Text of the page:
China’s ambassador to the United States issued an unusually blunt warning that any attempt by Taiwan to achieve independence will lead to war between the two superpowers.

In a rare interview on NPR on Friday, China’s U.S ambassador Qin Gang shared his country’s views on a litany of topics of concern that have bedeviled the relationship between the two countries. Under the administrations of current President Joe Biden and his predecessor Donald Trump, Washington has adopted a tougher line with China that has placed competition at the center of American foreign policy.

Taiwan has become an increasingly sharp point of contention between the United States and China. The island state has never formally declared independence, but it has remained outside the control of mainland Chinese authorities since 1949. Close defense ties have developed between Taiwan and the United States, drawing China’s ire and inspiring fears of a flare-up as the U.S is preoccupied with negotiations over Ukraine.

In the interview, Qin accused Taiwan of "walking down the road toward independence" and accused the United States of playing a "Taiwan card" against it through their growing amount of ties. Asked whether Americans should be worried that China may attack Taiwan, Qin said China would "do our utmost" to achieve a "peaceful reunification". However, he cautioned that China is not ruling out the possibility of military action against Taiwan if it declares independence.

"China will not commit to giving up the un-peaceful means for reunification because this is a deterrent," warned Qin. "The Taiwan issue is the biggest tinderbox between China and the United States."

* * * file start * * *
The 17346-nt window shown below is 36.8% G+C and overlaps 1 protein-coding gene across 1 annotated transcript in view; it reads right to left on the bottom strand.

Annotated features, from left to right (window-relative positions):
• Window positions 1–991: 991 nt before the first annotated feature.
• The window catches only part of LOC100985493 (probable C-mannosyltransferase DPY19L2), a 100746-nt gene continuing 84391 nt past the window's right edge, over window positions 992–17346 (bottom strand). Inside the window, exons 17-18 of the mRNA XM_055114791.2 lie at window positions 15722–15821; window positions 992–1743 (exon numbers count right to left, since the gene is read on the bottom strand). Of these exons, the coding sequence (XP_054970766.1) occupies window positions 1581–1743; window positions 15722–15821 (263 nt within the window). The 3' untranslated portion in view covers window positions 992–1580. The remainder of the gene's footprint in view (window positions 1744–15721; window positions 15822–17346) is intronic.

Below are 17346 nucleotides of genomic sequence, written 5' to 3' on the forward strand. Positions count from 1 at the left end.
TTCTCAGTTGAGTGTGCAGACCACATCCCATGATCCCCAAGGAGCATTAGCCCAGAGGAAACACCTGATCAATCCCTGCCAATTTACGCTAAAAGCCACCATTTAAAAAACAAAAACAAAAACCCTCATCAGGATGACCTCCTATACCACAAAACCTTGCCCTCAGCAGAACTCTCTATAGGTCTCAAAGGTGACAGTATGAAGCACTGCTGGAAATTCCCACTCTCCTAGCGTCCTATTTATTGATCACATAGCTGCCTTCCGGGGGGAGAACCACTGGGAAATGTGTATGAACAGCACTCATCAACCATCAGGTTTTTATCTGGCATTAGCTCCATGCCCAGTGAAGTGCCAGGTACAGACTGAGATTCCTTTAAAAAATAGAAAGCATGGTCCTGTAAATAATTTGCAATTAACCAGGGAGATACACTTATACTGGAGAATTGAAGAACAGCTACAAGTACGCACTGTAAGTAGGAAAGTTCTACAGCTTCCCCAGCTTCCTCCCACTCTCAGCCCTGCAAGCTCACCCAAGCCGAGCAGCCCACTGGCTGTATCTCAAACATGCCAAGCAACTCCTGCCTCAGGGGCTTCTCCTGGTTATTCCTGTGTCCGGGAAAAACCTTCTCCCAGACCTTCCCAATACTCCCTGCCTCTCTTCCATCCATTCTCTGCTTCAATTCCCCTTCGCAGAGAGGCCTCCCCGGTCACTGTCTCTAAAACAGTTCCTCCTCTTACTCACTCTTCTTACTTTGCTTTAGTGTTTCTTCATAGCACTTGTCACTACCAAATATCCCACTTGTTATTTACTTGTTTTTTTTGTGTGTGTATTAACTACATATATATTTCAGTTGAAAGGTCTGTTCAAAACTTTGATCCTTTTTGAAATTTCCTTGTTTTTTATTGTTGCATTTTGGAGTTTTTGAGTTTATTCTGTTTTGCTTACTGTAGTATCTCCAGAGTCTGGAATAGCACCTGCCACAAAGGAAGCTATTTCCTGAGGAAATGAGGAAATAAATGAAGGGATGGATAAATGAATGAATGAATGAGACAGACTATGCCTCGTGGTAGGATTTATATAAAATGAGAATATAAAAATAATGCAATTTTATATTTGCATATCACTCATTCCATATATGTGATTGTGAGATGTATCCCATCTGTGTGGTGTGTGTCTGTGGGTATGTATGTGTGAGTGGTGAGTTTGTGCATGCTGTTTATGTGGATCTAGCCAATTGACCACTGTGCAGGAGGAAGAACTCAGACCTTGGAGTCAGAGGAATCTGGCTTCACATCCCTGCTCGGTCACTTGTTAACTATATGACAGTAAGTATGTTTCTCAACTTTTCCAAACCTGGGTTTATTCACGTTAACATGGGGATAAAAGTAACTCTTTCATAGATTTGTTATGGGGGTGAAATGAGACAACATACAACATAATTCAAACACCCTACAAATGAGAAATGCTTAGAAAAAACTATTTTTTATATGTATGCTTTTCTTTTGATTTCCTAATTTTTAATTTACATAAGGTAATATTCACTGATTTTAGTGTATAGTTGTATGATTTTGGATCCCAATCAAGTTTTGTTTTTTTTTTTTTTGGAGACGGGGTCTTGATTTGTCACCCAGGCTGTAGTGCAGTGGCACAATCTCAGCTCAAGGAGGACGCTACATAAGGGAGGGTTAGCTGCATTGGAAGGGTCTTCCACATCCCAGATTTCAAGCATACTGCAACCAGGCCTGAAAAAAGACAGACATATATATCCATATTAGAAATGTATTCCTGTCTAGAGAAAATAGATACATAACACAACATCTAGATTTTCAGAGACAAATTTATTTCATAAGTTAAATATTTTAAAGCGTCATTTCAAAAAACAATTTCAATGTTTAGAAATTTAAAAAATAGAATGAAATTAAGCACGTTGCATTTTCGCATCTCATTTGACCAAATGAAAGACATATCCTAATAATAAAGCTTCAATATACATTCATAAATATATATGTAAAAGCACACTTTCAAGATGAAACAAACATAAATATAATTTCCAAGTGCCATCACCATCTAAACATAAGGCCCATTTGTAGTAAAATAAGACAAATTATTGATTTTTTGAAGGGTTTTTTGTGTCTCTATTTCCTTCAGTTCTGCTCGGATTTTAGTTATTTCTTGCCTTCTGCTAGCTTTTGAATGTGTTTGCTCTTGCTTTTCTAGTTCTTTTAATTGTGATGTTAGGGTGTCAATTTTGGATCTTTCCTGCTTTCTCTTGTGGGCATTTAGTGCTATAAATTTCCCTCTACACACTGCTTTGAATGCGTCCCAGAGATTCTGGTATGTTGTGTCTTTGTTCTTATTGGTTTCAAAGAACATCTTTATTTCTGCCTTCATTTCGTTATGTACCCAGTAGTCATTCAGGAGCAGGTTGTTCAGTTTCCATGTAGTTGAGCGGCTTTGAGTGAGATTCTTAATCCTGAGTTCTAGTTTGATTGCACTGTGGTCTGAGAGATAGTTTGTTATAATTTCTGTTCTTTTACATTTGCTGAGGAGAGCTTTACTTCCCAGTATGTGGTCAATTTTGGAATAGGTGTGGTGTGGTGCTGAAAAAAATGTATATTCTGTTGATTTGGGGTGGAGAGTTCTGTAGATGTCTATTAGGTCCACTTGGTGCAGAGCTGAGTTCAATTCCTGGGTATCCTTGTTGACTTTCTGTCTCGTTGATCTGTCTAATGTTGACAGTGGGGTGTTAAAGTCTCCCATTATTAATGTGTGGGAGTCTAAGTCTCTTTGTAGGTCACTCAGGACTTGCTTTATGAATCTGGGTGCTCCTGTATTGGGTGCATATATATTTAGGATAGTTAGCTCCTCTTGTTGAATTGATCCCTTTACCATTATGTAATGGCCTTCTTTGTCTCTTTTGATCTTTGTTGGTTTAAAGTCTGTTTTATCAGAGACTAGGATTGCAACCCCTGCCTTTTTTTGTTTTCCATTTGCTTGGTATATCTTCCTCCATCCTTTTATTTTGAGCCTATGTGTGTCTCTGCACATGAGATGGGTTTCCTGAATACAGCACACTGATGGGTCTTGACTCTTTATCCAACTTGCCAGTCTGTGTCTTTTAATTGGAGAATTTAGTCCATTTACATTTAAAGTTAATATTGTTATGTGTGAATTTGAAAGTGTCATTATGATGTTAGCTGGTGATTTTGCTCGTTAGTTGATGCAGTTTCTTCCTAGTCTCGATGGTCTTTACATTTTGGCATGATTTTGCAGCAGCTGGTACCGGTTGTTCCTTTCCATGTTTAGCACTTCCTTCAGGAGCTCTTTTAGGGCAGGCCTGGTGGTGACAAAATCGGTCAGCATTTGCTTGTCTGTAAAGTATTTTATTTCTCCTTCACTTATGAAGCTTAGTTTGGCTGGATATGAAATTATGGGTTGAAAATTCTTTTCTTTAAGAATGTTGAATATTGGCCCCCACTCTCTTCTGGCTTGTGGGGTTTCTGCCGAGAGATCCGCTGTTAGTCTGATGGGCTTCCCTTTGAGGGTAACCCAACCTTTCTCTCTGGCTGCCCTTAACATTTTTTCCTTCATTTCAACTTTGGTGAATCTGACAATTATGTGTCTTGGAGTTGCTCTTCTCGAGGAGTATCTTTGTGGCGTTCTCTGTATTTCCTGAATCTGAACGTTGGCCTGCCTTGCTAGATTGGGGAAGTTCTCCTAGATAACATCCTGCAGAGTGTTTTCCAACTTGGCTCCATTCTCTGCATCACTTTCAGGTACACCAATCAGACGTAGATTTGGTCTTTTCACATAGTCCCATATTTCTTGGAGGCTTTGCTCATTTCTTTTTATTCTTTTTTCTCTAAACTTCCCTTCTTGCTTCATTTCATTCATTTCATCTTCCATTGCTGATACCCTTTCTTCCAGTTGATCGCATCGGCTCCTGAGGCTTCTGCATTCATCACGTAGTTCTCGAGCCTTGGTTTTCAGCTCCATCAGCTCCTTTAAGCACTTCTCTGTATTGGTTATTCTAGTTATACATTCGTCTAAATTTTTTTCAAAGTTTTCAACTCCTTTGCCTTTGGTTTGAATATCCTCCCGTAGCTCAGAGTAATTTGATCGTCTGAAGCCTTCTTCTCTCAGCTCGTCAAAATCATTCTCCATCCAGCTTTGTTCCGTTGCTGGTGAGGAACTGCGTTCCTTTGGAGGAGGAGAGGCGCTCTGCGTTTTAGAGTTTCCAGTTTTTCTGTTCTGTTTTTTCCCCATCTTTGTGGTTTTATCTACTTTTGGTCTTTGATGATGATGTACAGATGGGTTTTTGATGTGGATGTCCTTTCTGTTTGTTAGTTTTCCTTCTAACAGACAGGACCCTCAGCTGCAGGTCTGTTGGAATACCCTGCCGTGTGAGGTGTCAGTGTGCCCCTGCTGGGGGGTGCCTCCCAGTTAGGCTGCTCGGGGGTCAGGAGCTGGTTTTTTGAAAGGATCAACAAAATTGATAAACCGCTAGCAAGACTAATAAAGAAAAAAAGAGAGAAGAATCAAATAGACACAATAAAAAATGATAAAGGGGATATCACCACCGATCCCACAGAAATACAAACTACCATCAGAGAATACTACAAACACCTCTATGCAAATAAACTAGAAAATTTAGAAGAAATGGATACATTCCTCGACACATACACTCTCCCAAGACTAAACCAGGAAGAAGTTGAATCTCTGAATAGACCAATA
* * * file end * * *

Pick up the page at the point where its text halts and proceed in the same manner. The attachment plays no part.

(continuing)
“If the Taiwanese authorities keep going down the road to independence, it most likely will involve China and the United States in a military conflict,” said the ambassador.

Taiwan scrambled its own fighter jets on Sunday as China launched its biggest incursion into the self-ruled island's air defence zone since October
Representation. Taiwanese troops scrambling its fighter jets to counter Chinese incursion into its air defense zone. AFP / Sam Yeh

Qin also commented on other sore points in his country’s relations with the United States. On the U.S diplomatic boycott of the upcoming Winter Olympics in Beijing over human rights abuses against the Uyghur minorities of western China, Qin countered that “there is no genocide” taking place.

Qin described the Chinese authorities' actions as justified by counterterrorism concerns and added that Uyghurs were not being held in concentration camps but in "vocational schools". This stands in complete contrast to the findings of international human rights groups, journalists and Western governments who decry China's treatment of this minority.

Qin reaffirmed China’s belief that its relationship with the United States is the single most important one in its own foreign policy. However, he made clear that work must be done to avoid damaging it further.

“Everybody in China, including the Chinese leadership, believe(s) that the United States is one of the most important countries," said Qin. "We must work well at 'don't mess it up.'"

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